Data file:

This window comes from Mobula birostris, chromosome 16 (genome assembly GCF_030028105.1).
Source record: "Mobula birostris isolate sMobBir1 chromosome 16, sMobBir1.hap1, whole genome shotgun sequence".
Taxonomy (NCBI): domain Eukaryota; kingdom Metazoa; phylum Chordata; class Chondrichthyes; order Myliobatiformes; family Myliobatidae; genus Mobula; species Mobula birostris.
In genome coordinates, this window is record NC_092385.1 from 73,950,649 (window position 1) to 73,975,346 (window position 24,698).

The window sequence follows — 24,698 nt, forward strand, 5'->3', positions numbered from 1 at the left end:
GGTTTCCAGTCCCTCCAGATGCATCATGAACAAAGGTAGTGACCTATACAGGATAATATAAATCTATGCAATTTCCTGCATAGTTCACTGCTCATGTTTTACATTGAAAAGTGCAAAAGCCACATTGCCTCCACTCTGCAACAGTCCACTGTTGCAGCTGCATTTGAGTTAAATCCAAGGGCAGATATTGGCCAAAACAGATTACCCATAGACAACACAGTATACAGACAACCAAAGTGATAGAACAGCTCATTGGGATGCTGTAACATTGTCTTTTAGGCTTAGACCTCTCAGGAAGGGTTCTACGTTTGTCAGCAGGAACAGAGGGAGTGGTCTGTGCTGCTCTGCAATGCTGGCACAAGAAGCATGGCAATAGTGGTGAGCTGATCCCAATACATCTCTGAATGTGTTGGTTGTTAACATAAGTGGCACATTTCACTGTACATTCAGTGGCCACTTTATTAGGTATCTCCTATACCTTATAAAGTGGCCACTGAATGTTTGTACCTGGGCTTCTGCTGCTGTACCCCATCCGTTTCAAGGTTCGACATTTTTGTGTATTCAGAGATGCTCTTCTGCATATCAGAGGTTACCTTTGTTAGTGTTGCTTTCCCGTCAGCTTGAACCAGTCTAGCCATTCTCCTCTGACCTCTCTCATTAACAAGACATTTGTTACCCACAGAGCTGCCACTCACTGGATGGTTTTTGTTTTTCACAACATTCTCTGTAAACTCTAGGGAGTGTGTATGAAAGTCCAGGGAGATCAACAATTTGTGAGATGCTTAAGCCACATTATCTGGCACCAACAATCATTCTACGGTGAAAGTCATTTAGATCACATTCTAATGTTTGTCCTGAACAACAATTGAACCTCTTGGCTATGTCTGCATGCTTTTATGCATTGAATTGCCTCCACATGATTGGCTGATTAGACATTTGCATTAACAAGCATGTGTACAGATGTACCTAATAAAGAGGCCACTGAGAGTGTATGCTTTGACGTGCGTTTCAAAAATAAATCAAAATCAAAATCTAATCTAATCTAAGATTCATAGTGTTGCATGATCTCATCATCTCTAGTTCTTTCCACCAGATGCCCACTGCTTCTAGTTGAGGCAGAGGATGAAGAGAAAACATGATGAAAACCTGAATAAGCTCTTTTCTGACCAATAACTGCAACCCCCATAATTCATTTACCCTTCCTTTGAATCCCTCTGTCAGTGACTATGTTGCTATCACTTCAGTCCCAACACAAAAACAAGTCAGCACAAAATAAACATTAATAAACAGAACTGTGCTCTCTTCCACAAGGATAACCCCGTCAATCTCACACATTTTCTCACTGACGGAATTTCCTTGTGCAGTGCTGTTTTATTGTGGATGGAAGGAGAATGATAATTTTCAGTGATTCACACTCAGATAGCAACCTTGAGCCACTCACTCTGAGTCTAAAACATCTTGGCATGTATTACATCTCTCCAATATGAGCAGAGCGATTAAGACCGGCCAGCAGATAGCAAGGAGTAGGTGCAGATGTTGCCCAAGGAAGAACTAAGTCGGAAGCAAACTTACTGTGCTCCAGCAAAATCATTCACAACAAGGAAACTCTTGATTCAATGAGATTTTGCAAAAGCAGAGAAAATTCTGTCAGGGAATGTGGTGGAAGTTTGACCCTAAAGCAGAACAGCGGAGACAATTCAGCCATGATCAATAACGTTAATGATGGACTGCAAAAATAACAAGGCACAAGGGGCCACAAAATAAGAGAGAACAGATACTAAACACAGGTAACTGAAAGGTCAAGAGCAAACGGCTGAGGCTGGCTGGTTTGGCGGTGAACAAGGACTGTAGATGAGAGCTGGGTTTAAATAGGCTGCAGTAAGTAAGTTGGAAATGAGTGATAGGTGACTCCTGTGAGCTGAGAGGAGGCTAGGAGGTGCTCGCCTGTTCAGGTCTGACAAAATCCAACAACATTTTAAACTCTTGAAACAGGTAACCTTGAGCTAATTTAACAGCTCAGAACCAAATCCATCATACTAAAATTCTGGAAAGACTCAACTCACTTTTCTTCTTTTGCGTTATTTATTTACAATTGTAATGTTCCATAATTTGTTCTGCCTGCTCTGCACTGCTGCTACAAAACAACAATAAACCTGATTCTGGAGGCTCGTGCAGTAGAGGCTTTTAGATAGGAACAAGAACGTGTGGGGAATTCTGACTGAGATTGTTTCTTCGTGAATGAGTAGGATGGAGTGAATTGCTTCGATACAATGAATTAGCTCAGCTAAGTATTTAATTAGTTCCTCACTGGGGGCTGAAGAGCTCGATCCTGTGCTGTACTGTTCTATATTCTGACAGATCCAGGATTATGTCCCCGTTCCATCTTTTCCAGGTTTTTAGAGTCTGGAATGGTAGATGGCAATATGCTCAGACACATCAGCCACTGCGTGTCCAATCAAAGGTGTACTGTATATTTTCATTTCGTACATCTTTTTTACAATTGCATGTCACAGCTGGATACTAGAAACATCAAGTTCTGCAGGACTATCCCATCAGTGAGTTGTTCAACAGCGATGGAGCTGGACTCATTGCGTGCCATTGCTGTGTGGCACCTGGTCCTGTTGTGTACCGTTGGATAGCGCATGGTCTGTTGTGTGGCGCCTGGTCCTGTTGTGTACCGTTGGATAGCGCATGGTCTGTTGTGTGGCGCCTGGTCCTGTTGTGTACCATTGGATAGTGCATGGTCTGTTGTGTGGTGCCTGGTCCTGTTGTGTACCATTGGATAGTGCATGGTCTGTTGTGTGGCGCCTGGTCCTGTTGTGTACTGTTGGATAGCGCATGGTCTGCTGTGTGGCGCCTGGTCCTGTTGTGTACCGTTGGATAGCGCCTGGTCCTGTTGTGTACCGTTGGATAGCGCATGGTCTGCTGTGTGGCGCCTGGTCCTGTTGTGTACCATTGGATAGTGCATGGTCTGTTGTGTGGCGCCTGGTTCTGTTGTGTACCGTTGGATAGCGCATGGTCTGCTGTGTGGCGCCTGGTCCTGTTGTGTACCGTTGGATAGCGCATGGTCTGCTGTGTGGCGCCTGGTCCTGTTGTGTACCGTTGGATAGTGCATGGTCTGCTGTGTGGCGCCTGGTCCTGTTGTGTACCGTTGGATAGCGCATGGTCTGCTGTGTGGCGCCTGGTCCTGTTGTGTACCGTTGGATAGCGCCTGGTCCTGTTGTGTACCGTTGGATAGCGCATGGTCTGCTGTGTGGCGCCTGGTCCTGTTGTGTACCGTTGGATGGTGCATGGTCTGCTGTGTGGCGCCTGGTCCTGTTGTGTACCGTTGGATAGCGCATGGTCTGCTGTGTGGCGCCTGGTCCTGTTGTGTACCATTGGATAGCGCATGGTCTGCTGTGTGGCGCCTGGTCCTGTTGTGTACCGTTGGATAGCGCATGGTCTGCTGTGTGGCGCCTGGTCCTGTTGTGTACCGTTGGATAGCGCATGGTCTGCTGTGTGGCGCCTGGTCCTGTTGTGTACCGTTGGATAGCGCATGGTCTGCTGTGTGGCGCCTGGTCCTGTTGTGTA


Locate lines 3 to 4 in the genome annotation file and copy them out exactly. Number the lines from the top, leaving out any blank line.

Taxonomy (NCBI): domain Eukaryota; kingdom Metazoa; phylum Chordata; class Chondrichthyes; order Myliobatiformes; family Myliobatidae; genus Mobula; species Mobula birostris.
In genome coordinates, this window is record NC_092385.1 from 73,950,649 (window position 1) to 73,975,346 (window position 24,698).